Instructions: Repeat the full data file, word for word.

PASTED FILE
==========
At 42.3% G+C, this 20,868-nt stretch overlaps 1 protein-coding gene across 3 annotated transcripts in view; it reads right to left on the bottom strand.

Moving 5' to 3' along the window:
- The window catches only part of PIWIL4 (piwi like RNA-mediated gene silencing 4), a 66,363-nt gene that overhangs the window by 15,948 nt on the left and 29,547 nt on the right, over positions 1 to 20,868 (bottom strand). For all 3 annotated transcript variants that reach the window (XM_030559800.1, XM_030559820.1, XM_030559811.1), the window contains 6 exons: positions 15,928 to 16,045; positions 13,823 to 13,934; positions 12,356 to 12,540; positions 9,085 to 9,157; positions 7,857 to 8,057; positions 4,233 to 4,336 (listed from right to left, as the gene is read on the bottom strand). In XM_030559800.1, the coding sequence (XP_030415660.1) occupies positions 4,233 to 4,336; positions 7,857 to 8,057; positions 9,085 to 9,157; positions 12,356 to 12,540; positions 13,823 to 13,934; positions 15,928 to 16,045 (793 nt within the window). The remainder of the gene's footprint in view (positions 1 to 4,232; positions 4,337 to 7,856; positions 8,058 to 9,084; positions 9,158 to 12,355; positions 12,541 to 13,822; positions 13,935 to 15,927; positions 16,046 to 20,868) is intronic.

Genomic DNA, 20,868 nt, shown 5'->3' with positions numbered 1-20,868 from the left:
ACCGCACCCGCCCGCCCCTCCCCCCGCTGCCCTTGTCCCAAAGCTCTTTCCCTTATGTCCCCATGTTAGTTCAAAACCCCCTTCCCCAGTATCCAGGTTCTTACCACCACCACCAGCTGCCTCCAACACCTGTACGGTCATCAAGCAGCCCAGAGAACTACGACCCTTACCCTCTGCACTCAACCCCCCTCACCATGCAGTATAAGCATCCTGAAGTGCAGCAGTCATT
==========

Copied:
At 42.3% G+C, this 20,868-nt stretch overlaps 1 protein-coding gene across 3 annotated transcripts in view; it reads right to left on the bottom strand.

Moving 5' to 3' along the window:
- The window catches only part of PIWIL4 (piwi like RNA-mediated gene silencing 4), a 66,363-nt gene that overhangs the window by 15,948 nt on the left and 29,547 nt on the right, over positions 1 to 20,868 (bottom strand). For all 3 annotated transcript variants that reach the window (XM_030559800.1, XM_030559820.1, XM_030559811.1), the window contains 6 exons: positions 15,928 to 16,045; positions 13,823 to 13,934; positions 12,356 to 12,540; positions 9,085 to 9,157; positions 7,857 to 8,057; positions 4,233 to 4,336 (listed from right to left, as the gene is read on the bottom strand). In XM_030559800.1, the coding sequence (XP_030415660.1) occupies positions 4,233 to 4,336; positions 7,857 to 8,057; positions 9,085 to 9,157; positions 12,356 to 12,540; positions 13,823 to 13,934; positions 15,928 to 16,045 (793 nt within the window). The remainder of the gene's footprint in view (positions 1 to 4,232; positions 4,337 to 7,856; positions 8,058 to 9,084; positions 9,158 to 12,355; positions 12,541 to 13,822; positions 13,935 to 15,927; positions 16,046 to 20,868) is intronic.

Genomic DNA, 20,868 nt, shown 5'->3' with positions numbered 1-20,868 from the left:
ACCGCACCCGCCCGCCCCTCCCCCCGCTGCCCTTGTCCCAAAGCTCTTTCCCTTATGTCCCCATGTTAGTTCAAAACCCCCTTCCCCAGTATCCAGGTTCTTACCACCACCACCAGCTGCCTCCAACACCTGTACGGTCATCAAGCAGCCCAGAGAACTACGACCCTTACCCTCTGCACTCAACCCCCCTCACCATGCAGTATAAGCATCCTGAAGTGCAGCAGTCATT